What Should I Say or Not Say to My Child During the Divorce process?

Father and Child Hugging

What You Should Say to Your Child 

One of the most important things you can tell your child during the divorce process is that you and the other parent love them very much. You should reinforce this over and over. A child should never be made to feel that a divorce is their fault. Sometimes a child will assume the divorce is their fault, even when they do not vocalize this concern.

You should make sure your child clearly understands that the divorce is not their fault. You should also ensure your child understands that although the parents are divorcing and will no longer live together, neither parent is divorcing the child and both parents will always be part of the child’s family. You should encourage your child to love, respect, and honor both parents and their respective families. They should never feel that they are no longer part of one side of their family.

What You Shouldn't Say to Your Child

You should not do or say anything to the child (or in the child’s presence) that would diminish the child’s affection for the other parent or disparage the other parent in any way. Hearing one parent make negative statements about the other parent can make a child feel that something is wrong with the child or make them feel like they must take sides. A child should never be put in either position.

You should also not allow other members of your family or your friends to make negative comments about the other parent in the presence of your child either. Additionally, you should not interrogate your child about what happens when they are with the other parent, instead, you should encourage your child to feel comfortable and safe sharing any information they want to share with you (including the fun times they have with the other parent).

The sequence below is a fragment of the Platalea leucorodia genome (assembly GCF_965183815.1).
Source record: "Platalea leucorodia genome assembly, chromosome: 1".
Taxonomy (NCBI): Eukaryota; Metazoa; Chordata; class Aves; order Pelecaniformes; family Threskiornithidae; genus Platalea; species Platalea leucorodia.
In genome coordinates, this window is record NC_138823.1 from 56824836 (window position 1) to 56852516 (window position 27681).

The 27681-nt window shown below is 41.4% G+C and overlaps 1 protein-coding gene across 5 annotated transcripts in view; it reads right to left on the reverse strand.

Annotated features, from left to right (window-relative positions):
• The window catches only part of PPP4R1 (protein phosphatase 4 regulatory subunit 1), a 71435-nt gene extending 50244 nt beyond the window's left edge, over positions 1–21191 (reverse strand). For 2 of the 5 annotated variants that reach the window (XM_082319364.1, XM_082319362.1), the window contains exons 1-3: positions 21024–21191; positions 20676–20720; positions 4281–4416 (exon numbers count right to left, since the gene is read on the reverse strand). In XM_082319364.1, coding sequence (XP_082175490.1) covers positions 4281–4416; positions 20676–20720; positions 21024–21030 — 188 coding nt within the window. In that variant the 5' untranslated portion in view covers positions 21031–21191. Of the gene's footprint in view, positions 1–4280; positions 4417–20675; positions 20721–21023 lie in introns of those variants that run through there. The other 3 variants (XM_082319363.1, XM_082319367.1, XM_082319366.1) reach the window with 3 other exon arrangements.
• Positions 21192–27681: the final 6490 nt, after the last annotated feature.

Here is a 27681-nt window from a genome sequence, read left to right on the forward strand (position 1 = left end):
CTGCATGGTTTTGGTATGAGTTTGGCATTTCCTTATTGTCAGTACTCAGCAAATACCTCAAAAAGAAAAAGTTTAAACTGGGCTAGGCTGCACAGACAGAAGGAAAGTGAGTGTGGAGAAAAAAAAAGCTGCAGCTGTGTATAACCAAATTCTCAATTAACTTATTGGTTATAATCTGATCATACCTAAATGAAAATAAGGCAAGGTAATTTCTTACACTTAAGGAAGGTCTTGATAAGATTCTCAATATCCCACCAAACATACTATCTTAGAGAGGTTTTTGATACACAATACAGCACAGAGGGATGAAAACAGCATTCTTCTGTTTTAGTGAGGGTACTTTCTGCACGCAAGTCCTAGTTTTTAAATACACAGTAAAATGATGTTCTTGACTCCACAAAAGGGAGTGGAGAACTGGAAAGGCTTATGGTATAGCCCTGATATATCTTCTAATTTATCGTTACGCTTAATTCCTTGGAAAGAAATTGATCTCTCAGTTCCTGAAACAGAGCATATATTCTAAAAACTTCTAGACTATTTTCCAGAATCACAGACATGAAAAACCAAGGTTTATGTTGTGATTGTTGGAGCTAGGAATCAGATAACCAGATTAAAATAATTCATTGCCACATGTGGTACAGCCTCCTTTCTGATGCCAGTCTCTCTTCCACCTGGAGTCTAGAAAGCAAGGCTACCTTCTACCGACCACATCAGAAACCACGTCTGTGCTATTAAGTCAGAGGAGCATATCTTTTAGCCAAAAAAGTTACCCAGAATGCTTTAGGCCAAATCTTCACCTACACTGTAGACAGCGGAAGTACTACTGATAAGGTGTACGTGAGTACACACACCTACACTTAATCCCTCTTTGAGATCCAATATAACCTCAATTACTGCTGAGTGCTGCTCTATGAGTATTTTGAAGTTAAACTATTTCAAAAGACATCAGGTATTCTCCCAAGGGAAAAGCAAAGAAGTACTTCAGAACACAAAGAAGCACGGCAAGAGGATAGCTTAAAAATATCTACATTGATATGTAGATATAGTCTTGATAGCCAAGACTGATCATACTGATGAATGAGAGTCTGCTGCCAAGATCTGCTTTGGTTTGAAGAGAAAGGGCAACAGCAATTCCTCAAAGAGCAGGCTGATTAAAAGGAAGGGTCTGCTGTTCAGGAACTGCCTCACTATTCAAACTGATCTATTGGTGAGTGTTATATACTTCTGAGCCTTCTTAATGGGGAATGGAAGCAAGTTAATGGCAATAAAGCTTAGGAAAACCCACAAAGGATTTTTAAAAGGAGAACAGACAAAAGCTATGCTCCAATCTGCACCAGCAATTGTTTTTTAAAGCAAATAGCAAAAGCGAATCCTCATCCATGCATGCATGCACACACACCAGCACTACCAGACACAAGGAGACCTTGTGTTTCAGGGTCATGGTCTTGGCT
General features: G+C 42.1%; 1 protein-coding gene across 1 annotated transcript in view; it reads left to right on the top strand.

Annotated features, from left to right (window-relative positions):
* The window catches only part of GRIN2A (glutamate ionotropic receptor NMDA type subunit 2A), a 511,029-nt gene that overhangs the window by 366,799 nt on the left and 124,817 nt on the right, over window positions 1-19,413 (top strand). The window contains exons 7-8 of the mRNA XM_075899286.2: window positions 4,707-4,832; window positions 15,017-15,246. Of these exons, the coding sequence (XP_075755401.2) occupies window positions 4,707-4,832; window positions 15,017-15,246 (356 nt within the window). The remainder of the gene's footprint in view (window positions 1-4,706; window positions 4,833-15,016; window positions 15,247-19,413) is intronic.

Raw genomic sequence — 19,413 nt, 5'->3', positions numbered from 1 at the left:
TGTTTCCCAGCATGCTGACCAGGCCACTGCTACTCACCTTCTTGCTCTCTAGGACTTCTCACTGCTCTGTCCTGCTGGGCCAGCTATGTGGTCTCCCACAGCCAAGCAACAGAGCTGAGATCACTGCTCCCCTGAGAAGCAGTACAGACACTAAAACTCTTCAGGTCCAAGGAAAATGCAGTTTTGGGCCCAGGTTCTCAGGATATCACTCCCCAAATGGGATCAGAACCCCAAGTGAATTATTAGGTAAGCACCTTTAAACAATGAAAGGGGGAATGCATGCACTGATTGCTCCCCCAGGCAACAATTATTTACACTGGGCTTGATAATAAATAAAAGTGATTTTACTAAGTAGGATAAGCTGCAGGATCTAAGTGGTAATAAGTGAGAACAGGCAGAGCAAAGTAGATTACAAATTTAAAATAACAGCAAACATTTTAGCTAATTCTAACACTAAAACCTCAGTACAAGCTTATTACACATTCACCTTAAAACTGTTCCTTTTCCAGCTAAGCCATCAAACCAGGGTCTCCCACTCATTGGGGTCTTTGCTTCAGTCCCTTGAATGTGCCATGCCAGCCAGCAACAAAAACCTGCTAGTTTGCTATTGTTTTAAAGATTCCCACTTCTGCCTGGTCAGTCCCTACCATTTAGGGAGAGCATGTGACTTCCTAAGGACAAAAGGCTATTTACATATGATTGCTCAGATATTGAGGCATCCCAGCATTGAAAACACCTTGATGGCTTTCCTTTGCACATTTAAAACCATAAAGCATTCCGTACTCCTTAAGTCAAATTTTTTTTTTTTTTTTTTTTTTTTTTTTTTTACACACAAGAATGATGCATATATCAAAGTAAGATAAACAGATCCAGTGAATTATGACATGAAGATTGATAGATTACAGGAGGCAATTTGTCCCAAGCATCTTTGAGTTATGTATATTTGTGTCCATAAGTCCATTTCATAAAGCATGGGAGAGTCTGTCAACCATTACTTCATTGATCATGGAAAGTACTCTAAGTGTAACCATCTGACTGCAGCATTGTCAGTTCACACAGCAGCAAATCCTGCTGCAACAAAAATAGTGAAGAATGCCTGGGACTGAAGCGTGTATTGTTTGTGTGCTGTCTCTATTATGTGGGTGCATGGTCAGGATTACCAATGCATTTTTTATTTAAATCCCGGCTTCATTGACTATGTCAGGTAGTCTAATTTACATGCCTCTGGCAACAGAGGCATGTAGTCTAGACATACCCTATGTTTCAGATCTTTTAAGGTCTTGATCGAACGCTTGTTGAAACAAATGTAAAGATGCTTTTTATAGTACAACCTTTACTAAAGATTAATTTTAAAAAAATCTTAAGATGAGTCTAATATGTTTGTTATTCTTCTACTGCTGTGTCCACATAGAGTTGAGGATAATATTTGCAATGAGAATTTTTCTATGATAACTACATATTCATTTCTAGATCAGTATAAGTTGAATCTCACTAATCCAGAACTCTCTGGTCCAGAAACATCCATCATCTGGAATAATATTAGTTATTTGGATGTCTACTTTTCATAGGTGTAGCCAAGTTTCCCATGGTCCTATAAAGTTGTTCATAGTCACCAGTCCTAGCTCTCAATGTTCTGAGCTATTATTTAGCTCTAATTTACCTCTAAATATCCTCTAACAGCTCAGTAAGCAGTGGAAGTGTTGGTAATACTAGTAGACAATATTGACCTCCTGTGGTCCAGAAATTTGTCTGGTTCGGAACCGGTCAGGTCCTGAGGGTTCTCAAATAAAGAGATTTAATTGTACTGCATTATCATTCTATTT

Tips on Supporting Your Child Through the Divorce Process

You should encourage the relationship with the other parent and support the child in vocalizing their feelings and concerns. You should not ask your child questions that make them feel interrogated or uncomfortable. If you suspect the other parent is behaving inappropriately in some way, you should advise your attorney immediately.

Last, a child should never be involved in the conflict between the parents, and, to the extent possible, even be aware of the issues between the parents. If your child must testify in court, neither parent should discuss the child’s testimony or the case with them. In such situations, it is generally best if the child has a licensed counselor or psychologist that they meet with regularly to support them through the process.

If you are going through a divorce or have questions about your case, contact an attorney from our firm for help today!

Disclaimer: This blog is made available for educational purposes only as well as to give you general information and a general understanding of the law, not to provide specific legal advice. By using this blog site, you understand that there is no attorney-client relationship between you and the attorneys at Rebekah L. Graham & Associates. The blog should not be used as a substitute for competent legal advice from a licensed attorney in your state.

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